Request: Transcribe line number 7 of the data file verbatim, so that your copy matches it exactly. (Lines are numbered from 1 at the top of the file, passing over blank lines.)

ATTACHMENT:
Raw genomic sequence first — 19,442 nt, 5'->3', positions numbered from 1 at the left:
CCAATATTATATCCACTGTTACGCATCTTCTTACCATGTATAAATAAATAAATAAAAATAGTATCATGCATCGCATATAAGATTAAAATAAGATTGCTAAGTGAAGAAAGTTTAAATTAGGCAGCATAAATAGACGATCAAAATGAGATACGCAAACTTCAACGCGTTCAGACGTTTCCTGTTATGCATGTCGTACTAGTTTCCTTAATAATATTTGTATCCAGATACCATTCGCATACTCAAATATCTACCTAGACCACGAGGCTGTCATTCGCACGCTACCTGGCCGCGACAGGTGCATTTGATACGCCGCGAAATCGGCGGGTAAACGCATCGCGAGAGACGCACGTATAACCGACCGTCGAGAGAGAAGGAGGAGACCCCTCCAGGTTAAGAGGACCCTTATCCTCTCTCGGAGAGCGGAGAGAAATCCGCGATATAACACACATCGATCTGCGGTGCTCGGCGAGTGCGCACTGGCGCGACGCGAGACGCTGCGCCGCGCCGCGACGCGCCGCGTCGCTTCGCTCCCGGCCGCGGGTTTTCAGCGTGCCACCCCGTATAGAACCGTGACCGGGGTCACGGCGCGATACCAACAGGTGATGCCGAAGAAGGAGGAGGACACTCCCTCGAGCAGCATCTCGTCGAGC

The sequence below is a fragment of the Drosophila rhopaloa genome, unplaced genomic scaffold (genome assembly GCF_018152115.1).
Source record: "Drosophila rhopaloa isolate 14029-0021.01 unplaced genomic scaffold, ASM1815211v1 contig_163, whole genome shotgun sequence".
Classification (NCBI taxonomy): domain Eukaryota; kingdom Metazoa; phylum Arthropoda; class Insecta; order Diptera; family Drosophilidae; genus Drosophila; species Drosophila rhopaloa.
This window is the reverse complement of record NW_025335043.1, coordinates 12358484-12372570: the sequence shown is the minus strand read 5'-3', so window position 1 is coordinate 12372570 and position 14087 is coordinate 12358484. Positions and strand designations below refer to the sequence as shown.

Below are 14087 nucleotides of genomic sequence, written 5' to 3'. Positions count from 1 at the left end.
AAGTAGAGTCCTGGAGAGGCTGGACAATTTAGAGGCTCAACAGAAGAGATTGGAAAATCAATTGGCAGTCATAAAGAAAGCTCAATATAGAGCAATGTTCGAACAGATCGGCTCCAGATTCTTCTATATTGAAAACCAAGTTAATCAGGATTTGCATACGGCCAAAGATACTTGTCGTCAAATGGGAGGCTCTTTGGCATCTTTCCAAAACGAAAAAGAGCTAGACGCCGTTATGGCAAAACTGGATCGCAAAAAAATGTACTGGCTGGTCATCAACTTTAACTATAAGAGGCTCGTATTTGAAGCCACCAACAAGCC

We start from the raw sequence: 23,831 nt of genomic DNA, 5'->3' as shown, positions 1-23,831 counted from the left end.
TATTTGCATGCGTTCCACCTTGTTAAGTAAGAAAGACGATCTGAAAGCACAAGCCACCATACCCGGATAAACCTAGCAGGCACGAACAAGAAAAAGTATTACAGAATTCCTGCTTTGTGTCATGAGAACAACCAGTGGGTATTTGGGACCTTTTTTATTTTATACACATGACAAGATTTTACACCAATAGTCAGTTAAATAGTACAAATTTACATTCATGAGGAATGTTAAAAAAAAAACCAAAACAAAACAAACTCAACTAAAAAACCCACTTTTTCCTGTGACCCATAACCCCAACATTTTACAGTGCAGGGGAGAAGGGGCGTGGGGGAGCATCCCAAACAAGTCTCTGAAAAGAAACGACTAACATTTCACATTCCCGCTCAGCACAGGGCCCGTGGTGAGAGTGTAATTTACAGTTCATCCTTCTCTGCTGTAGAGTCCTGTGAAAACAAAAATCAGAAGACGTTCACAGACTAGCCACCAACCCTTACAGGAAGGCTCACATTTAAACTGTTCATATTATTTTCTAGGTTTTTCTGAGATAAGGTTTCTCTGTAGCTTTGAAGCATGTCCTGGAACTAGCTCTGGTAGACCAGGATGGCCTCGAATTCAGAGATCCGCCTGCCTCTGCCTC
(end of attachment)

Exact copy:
Below are 14087 nucleotides of genomic sequence, written 5' to 3'. Positions count from 1 at the left end.